ann watson (cx2137771-a.vbch1.va.home.com - 188.8.131.52)
|Posted on Wednesday, December 26, 2001 - 10:02 pm: ||
Can you help me with the irish translation. Reel refers to the irish step dance. Gur raibh mhaith agat.
James (wcs1.norfolk.nipr.mil - 184.108.40.206)
|Posted on Thursday, December 27, 2001 - 10:15 am: ||
Gur is not a word that I recognize, nor is it typical of any Irish spelling that I've seen in my studies. What you have seems to be a variation of "go raibh maith agat" which translates to "thank you."
I'm a bit too new at the language to give you a literal word-for-word translation. Others, far more adept than I will most likely respond with a more detailed explanation.
James (spider-tp064.proxy.aol.com - 220.127.116.11)
|Posted on Thursday, December 27, 2001 - 06:16 pm: ||
Dia duit, a Ann
After posting my above response I got to thinking. The more I thought the more this thing really bugged me. Initially, I answered from work so--I came home and dug out the focloir and am more confused than before! (incidentally, there should be a fada over the "o" in focloir but my machine isn't cutting and pasting like it should!)
Gur is a form of "go" which is used with past tense of regular verbs but it can also be a dependent affirmative form of "is".
I believe Raibh is the present subjunctive of "bi" which means "to be" or "to exist".
mhaith is a lenited form of "maith" meaning "good" or "well". What isn't clear to me is why maith is lenited.
Agat is a prepositional pronoun meaning "to you."
Putting all of that together I get:
"He was always good to you."
The pronunciation I find a bit difficult, but apparently, you already have that from your music. Having gotten one thing completely wrong, thusfar, I'll leave the pronunciation to some of the real scholars that frequent this site.
Hope this helps. If this doesn't fit the context of the overall song/line let me know. I'll get back in the books and see what else I can find.
Fintan (seal.pnc.com.au - 18.104.22.168)
|Posted on Friday, December 28, 2001 - 07:13 pm: ||
I can only presume that your original request was for the Irish word for the dance/musical term 'reel'.
There are two words 'as Gaeilge' for 'reel'.
One, funnily enough is 'ríl' (pron. just like the English word).
The other is 'cor' (pronounced like it looks) which means 'turn, etc' which is what a 'reel'is all about.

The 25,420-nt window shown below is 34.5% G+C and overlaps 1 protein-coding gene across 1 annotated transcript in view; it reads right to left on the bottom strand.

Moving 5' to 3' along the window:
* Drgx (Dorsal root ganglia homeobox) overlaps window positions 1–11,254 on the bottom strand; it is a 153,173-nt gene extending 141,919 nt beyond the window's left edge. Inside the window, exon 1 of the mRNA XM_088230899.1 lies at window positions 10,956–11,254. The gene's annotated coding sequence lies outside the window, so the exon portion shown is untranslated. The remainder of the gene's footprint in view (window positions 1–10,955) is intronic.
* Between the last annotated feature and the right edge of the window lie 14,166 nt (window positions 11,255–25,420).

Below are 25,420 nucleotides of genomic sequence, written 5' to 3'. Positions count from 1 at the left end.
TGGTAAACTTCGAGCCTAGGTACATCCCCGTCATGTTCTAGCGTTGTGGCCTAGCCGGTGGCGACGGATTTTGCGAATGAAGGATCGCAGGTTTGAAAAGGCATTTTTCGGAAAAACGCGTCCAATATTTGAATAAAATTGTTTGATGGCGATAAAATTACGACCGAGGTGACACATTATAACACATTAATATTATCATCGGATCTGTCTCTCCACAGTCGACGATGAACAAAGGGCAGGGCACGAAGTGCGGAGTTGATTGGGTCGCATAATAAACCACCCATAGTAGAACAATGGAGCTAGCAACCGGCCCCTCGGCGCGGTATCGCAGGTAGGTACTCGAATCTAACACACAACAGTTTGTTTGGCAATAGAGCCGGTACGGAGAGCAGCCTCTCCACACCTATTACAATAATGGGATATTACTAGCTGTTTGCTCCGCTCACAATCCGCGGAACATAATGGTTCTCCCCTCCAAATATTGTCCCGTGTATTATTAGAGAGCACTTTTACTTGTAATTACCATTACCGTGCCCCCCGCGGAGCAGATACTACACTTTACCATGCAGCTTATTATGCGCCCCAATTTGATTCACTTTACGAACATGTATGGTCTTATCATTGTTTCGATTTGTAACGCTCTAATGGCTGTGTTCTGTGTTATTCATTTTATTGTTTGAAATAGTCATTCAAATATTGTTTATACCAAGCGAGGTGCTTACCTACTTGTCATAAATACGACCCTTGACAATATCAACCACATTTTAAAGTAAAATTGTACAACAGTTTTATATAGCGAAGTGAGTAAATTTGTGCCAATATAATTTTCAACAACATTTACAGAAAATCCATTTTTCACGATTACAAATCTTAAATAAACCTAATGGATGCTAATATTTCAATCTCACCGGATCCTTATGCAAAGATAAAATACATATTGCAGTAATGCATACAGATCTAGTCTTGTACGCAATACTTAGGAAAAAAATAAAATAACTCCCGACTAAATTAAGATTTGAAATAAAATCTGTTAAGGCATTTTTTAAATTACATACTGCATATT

Hope this is of some use.
Is mise le meas,
Creag 'Fintan' Batty
James (spider-mtc-ti054.proxy.aol.com - 22.214.171.124)
|Posted on Saturday, December 29, 2001 - 05:12 am: ||
Boy do I feel stupid!!!! Where was my BRAIN?!?!?!
Ann Watson (cx2137771-a.vbch1.va.home.com - 126.96.36.199)
|Posted on Sunday, December 30, 2001 - 05:00 pm: ||
Thanks for your replies. I guess I phrased my request a little vague. I was trying to see if there was a translation for the " The Reel Thing ".
My daughter's attends a dance school by this name and her teacher was thinking of changing it to the Irish version if possible.
I spoke to my brother-in-law who lives in Ireland and he came up with "An Coir Reel". I know the word for thing is rud , An Cor Rud, or An Ril Rud, its just does'nt sound right to me. Maybe you loose "thing" in the translation.
Your observations would be greatly appreciated. My computer is not set up for fadas either.
Is mise le meas
Larry (host213-122-127-187.btinternet.com - 188.8.131.52)
|Posted on Monday, December 31, 2001 - 05:22 am: ||
Ann, a chara,
You can also use "ní" for thing. For example, "a thing of beauty" = "ní álainn"
Seosaimhín Nic Rabhartaigh (adsl-64-109-203-137.dsl.milwwi.ameritech.net - 184.108.40.206)
|Posted on Sunday, January 13, 2002 - 12:32 pm: ||
Dia duit Ann,
"Cóir" or "ceart" can be used interchangeably for "correct" and "real". "fíor" also means "real"
So, a translation of "The Reel thing" could be
"An Cor Cóir"
"An Cor fíor"
"An Cor ceart"
Your observation that perhaps you should lose "thing" in the translation is correct as "An Cor rud" and "An Ríl rud" just don't sound right. If you want to maintain a play on words, as exists in the English title of the dance school, then I would recommend
"An Cor Cóir" as being the best option. "Cor' and "cóir" differ slightly in pronounciation in that the "o" is long and the final "r" is palatalised".
" An Ríl cóir" also sounds good as the pronounciation of "ríl" is so like it is in English that the phrase flashes the two languages at us in this word.
So, take your pick.
I hope this helps,